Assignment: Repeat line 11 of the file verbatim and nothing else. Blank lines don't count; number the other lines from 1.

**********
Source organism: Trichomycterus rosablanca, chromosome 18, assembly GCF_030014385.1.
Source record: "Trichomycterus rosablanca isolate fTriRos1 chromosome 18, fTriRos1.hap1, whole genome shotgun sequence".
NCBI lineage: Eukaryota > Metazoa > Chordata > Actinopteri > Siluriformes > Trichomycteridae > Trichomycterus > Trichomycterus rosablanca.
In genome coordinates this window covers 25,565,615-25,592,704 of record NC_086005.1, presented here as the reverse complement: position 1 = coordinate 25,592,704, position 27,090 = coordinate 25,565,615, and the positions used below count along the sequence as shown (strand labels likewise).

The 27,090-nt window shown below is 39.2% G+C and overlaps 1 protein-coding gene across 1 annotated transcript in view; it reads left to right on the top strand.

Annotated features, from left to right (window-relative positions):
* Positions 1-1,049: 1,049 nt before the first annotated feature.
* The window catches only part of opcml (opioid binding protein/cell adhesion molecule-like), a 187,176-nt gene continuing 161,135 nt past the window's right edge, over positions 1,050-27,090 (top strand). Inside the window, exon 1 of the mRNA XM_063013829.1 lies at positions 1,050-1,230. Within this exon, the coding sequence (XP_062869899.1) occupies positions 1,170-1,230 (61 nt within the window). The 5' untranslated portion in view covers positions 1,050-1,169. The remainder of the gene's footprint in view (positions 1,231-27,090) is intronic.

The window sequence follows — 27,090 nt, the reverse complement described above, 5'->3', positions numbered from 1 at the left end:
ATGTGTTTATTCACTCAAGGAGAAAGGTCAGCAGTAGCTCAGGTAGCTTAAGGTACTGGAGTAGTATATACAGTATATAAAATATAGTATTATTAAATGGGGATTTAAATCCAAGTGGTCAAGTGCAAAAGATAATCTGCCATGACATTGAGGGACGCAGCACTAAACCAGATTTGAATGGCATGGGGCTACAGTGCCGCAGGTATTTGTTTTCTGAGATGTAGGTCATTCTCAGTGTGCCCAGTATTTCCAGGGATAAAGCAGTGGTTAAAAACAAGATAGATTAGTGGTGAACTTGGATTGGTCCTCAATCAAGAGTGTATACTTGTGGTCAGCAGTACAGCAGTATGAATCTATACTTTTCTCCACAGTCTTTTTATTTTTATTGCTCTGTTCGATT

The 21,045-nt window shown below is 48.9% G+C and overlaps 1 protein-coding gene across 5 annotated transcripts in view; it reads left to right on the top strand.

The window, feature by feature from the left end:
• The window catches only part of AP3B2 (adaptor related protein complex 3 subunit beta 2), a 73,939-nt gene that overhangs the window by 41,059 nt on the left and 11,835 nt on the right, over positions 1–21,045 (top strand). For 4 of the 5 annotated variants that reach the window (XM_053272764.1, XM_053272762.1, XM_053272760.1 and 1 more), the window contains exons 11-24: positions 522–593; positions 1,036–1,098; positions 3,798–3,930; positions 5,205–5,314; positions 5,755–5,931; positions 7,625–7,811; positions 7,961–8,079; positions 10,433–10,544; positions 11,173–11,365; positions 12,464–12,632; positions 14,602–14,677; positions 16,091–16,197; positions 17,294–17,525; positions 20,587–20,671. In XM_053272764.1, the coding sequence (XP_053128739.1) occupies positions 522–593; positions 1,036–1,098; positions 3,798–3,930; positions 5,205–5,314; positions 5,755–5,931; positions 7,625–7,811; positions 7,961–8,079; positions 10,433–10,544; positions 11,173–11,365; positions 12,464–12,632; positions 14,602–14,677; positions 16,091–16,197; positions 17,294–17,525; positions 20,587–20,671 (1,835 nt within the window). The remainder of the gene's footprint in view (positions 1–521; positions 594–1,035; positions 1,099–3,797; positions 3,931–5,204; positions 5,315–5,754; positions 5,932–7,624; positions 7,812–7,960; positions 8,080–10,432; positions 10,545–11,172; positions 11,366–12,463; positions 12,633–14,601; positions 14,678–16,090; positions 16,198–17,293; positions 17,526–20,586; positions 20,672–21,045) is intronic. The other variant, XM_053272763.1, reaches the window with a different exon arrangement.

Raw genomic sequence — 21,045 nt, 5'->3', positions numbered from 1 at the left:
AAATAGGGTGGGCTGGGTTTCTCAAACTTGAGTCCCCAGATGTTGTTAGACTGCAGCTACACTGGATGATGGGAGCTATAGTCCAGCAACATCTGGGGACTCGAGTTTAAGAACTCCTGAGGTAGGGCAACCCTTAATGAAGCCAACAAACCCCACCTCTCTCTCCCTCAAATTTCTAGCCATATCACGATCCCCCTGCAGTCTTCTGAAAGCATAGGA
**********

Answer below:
The 21,045-nt window shown below is 48.9% G+C and overlaps 1 protein-coding gene across 5 annotated transcripts in view; it reads left to right on the top strand.